His decision to sign there seems to have been vindicated. Since pulling on the blue and white jersey Timu has been his old destructive self. He scored a meat pie in his first match and has not looked back since.
“It’s been good. It’s a really good club and I’m enjoying it,” he says. “French rugby is a little bit different to rugby in Australia – it’s quite set-piece dominated and the forwards touch the ball a bit more I think.”
As a member of the forward fraternity, that’s a nice fit for Timu. He has now played ten matches for Montpellier between the domestic league and the European Champions Cup.
He feels that he is becoming a more complete player in his new environment. Magpie-ing balls at the breakdown is a new skill that he has developed quickly.
“I got my first ever pilfer over here in my first game,” he says.
“Everyone is trying to steal the pill over here, whereas back home teams aren’t as offensive at the ruck. To survive, every team has to get the ball back. That is one thing I’ve had to adjust to, and I’m learning a new skill, which is cool.”
Montpellier have been a competitive side in the Top 14 in recent years. They have never won a domestic title but came close by making the final in 2011 and 2018. They captured the European Challenge Cup four years ago, which is the club’s biggest achievement to date.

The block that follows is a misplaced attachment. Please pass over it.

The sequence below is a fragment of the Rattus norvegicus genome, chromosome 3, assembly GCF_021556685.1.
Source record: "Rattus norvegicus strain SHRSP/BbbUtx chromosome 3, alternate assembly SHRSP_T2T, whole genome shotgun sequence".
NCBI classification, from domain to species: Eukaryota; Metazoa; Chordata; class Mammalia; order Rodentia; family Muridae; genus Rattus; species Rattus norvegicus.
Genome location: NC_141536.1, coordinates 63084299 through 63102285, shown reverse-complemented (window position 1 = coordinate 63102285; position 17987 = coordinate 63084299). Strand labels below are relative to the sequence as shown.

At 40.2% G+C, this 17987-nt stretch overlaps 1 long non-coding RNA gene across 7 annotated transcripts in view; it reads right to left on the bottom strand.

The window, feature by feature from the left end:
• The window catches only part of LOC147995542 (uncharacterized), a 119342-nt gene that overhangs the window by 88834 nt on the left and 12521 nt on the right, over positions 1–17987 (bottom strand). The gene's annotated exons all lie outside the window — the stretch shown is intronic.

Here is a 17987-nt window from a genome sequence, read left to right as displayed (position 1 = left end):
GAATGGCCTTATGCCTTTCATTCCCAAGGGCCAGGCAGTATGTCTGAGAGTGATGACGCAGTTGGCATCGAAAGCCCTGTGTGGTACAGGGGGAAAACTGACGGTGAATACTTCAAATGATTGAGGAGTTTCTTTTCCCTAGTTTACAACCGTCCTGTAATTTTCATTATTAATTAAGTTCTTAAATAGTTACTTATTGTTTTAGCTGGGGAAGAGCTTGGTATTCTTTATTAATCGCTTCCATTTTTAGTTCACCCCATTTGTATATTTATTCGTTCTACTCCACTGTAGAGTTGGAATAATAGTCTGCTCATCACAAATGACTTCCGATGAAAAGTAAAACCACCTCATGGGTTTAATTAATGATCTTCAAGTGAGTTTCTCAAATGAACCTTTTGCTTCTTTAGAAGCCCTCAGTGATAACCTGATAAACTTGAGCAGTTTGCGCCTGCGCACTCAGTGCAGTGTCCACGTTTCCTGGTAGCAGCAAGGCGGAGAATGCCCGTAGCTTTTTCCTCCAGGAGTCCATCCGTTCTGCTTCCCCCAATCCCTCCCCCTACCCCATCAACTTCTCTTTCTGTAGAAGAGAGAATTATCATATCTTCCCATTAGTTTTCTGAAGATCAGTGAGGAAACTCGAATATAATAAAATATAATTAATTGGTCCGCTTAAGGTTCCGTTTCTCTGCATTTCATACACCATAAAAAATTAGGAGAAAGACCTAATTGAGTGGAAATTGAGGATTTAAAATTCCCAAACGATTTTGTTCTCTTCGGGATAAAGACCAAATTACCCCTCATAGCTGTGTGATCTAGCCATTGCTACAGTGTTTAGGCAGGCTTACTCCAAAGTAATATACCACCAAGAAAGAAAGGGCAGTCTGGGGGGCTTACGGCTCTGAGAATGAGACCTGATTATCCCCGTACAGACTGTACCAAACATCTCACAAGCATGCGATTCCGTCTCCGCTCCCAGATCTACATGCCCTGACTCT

Montpellier feature a roster laden with international talent. Alongside their new Wallabies recruit, their squad boasts French international Louis Picamoles, Fijian beast Nemani Nadolo and former Springboks Bismarck and Jannie Du Plessis. Sharpshooter Handre Pollard is their latest acquisition, joining after South Africa’s World Cup success.
Comme ci-comme ca is probably the best way to describe Montpellier’s season so far. Through 13 league games they sit mid-table with five wins, five defeats and three draws.
Of course playing in France means that Timu has had to learn a new language. Gaining a command of Francaise has been challenging for him thus far.
“It’s something that I’m working on and that’s a tough thing. The club offers classes, but like anything, learning a language is never easy. Once you’ve got it, though, it’s great. I’m just going through the tough times now to try and get it down pat,” he says.
The lingual barriers don’t seem to be turning Timu off his French adventure. He confesses that a return to Australia is not imminent.
“No, not anytime soon. Maybe towards the end of my career if an opportunity is available. The wife and I are happy here and we want to stay as long as we can.
“I guess it’s not just the lifestyle but the money as well. Money talks. Having a family and coming back at this stage, I guess, would not be the best thing financially. That’s definitely a factor,” he says.
Timu’s priority is providing for his family, which is always an honourable intention. At just 25, though, Aussie rugby fans may feel that he got away from them much too early.
They had only just got to know him.
Caleb Timu’s CV